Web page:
He called the department's communications director, Martin Fournier, on his cellphone instead.

"Is this real?" Chaloux asked.

When he got the answer, Chaloux threw on his Androscoggin County polo shirt, grabbed a rifle and headed out.

Told to head for Schemengees, he found at 7:25 p.m. that so many emergency vehicles lined Lincoln Street that he had to park 800 feet away.

Auburn Patrol Officer Sean Dyer said he was initially posted to watch the Bernard Lown Peace Bridge in case the suspect tried to flee across the river, but when he heard a call for help at Schemengees, he rushed to the scene.

Lewiston Officer Keith Caouette said he was among a group of officers at a firing range on River Road when the first reports of a mass shooting came in.

When another call cited a second location, he said, "we were confused for a minute, debating who had the wrong location and if this was even really happening," since false reports occasionally occur.

When they heard the voices of officers responding at the bowling alley, though, "we realized this was a legit incident," Caouette said.

When word came of another attack at Schemengees, Provost said he could hear "the pure panic" in the voices of fellow officers there.

At the firing range with others, Lewiston Cpl. Eugene Kavanagh noted that Officer Jerry Ouellette heard someone yelling via his portable radio and turned it up to hear better.

They swiftly realized there had been shootings at two locations in the city, his report said.

Kavanagh said they rushed to Schemengees, which was "right down the road."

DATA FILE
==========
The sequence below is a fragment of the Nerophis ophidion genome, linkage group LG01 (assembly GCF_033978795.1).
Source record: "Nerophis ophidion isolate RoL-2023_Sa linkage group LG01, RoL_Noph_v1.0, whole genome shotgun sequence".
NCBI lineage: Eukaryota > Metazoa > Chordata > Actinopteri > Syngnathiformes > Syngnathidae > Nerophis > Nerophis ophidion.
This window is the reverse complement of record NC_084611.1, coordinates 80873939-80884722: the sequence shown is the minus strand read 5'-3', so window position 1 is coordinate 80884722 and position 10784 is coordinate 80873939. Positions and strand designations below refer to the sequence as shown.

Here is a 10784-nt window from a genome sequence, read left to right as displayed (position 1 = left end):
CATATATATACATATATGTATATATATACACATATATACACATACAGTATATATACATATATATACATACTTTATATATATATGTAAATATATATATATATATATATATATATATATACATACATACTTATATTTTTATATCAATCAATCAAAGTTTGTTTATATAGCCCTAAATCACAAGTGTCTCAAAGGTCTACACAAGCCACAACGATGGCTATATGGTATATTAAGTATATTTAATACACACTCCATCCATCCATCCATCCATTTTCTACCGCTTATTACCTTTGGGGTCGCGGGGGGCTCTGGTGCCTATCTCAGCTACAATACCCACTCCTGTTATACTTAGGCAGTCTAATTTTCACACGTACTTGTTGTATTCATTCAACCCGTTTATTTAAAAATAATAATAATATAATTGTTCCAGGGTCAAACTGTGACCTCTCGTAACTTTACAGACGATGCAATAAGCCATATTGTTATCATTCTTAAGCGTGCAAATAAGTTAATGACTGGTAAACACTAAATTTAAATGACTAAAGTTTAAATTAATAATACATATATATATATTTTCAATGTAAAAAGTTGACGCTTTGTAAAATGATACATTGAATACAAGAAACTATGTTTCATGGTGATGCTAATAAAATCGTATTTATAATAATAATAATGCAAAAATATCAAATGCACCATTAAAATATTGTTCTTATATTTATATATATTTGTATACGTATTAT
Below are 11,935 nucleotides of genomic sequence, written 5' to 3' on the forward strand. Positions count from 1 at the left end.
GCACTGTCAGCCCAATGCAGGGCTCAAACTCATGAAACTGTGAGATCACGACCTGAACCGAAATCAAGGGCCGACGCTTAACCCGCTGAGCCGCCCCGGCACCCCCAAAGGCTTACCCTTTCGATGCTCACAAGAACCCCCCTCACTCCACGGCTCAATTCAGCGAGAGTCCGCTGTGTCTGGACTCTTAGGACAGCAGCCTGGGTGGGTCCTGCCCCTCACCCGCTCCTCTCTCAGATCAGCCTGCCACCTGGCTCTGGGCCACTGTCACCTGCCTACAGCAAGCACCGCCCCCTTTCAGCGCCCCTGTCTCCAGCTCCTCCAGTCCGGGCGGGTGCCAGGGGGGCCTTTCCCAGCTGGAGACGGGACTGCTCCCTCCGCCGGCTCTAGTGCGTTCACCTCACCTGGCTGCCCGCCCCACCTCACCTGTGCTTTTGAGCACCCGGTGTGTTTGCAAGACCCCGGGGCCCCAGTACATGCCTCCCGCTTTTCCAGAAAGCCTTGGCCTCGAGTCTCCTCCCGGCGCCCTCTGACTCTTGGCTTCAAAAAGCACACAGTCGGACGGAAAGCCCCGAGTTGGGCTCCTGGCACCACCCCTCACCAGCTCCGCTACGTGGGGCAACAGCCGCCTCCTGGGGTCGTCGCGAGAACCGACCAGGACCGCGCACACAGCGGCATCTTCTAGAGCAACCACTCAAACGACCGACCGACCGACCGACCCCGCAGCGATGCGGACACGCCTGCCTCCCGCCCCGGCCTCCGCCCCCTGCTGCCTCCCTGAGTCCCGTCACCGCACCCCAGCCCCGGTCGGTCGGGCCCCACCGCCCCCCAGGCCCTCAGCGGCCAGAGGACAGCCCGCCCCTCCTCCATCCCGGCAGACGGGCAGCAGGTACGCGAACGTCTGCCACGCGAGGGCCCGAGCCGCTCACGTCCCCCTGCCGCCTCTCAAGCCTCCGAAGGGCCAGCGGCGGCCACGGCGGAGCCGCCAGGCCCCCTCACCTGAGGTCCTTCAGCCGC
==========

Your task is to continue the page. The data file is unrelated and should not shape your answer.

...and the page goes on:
Caouette topped off his ammunition and hustled to reach Schemengees "driving as fast as I could."

"I was one of the first people on the scene," he said, with no idea if the shooter remained on the scene or if he hoped to open fire on responding officers.

In the parking lot, Kavanagh said, there were people yelling about others injured inside who needed medical attention.

While some patrons were still rushing out, Kavanagh and Ouellette entered the bar.

"There was a lot of blood," Kavanagh said, and someone not moving on the floor as they searched for the shooter.

Lewiston Officer Anthony Zawistowski, one of the first to arrive at Schemengees, said they first ran across a man whom they told to show his hands, to make sure he didn't have a gun. He complied and told them the shooter had fled.

But they pushed on into the building to make sure.

Lewiston Officer Spencer Simoneau said he grabbed a ride from the rifle range to Schemengees in Zawistowski's truck.

"We were the first officers on the scene," Simoneau said, with Officer Wiers right behind them in his private car.

They saw "people running away from the building. They were all screaming for help," Simoneau said.